“I can’t seem to console my baby, he cries all the time!” Is this colic? The medical definition of colic is a condition of a healthy baby in which it shows periods of intense, unexplained fussing/crying lasting more than 3 hours a day, more than 3 days a week for more than 3 weeks.1
Excessive crying has been shown to lead to more cases of shaken baby syndrome2 and added stress, which may interfere with bonding between mom/dad and baby.3 Many mothers and fathers visiting the pediatrician get a pat on the back and the assurance that “its probably just colic and he or she will out grow it”. This is little consolation for sleep-deprived parents who feel inadequate because they cannot soothe their baby.
What causes colic? More research is being done to find the underlying cause. Many studies have investigated gastrointestinal distress as a possible cause. From a digestive standpoint, studies have shown a reduction in crying time when using herbal teas and preparations that contain ingredients such as chamomile, fennel, and lemon balm.4,5
These botanicals have anti-gas properties, which may point to gas pain as a possible cause of colic. More recently, promising research has pointed to an imbalance of gut flora. One study investigated the differences in gastrointestinal microbial populations of infants diagnosed with colic and found that they had a higher rate of anaerobic gram-negative bacteria and fewer lactobacillus strains.6 Additional studies have shown that probiotic supplementation can reduce crying time.7,8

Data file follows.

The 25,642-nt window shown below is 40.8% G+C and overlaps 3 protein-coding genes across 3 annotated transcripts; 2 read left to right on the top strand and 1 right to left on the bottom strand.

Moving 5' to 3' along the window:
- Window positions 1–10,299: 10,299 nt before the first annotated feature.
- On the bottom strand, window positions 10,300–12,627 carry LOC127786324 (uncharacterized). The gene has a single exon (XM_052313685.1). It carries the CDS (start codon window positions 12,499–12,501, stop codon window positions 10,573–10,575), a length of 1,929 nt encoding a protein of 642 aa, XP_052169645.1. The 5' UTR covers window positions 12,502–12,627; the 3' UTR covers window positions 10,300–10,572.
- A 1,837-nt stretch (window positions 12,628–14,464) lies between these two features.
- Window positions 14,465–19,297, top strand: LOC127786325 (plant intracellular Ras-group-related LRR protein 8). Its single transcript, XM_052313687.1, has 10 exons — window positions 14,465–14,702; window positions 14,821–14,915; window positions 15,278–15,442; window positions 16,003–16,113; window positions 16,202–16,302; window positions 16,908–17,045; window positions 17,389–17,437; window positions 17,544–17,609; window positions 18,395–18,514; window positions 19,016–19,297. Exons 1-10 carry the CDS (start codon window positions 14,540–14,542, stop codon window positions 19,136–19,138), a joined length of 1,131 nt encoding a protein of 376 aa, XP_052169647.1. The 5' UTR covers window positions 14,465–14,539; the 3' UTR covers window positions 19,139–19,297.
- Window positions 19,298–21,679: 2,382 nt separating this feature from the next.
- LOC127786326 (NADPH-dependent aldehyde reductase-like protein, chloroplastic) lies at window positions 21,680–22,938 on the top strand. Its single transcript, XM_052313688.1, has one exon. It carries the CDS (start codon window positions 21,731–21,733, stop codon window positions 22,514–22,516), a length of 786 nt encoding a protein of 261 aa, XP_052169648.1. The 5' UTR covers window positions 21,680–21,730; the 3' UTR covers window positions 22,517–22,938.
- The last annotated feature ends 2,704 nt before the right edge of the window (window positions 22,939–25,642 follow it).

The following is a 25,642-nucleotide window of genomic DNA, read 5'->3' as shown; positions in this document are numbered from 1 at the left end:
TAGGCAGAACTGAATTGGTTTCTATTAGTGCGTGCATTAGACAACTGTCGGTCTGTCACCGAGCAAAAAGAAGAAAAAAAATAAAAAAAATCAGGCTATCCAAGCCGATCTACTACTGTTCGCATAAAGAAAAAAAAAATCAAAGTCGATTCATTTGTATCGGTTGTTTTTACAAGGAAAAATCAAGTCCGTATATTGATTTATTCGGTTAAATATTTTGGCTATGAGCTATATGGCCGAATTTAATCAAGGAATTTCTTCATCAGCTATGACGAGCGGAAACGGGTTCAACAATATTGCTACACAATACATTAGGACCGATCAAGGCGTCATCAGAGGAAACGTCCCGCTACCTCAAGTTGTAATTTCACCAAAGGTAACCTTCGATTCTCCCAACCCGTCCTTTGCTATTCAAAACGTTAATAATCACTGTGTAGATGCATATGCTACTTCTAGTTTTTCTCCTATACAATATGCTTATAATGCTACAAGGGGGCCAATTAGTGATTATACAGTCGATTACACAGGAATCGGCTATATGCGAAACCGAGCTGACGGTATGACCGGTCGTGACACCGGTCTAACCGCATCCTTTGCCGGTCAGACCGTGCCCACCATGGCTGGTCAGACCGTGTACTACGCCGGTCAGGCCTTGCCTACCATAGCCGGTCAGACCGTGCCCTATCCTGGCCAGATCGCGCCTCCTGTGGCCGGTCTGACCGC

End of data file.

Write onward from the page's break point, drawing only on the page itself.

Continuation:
1Wessel MA, et al. Paroxismal fussing in infancy, sometimes called “colic.” Pediatrics. 1954; 14:421-435
2Catherine N, Ko J, Barr RG. Should we do more to get the word out? Causes of, responses to and consequences of crying and colic in popular parenting magazines. J Dev Behav Pediatrics 2005;26:14-23
3Levitzky S, Cooper R. Infant colic syndrome: maternal fantasies of aggression and infanticide. Clin Pediatr 2000;39:395 -400[Abstract/Free Full Text]
4Alexandrovich I, Rakovitskaya O, Kolmo E, Sidorova T, Shushunov S. The effect of Fennel (foeniculum vulgare) seed oil emulsion in infantile colic: a randomized, placebo-controlled trial. Altern Ther Health Med. 2003;9(4):58–61
5Weizman Z, Alkrinawi S, Glodfarb D, Bitran C. Efficacy of herbal tea preparation in infantile colic. J Pediatr. 1993;122(4):650–652
6Savino, Cresi, Pautasso, et al. Intestinal microflora in breastfed colicky and non-colicky infants Acta Paediatr. 2004 Jun;93(6):825-9.
7Savino F, Emanuela P, Palumeri E, Oggero R, Miniero R. Lactobacillus reuteri (American type culture collection strain 55730) versus Simethicone in the treatment of infantile colic: A prospective randomized study. Pediatrics. 2007;119(1):e124-–
8Menthula S, Tuure T, Koskenala R, Korpela R, Könönen E. Microbial composition and fecal fermentation end products from colicky infants: a probiotic supplementation pilot. Microb Ecol Health Dis. 2008;20
What can we recommend based on these studies?
- Adding chamomile, fennel, and lemon balm, either in tea form or dried herb form, can help ease gas production
- Supplementing small amounts of lactobacillus or bifidobacterium probiotic strains to support a healthy gut flora may reduce the number of gas-forming bacteria
Luckily, Colic Care® contains these ingredients! Colic is most likely a combination of genetic predisposition and environmental contributions. Utilizing safe and effective approaches to improve your baby’s digestive system is a win-win situation. You can feel confident that you are using the best research by using Colic Care®.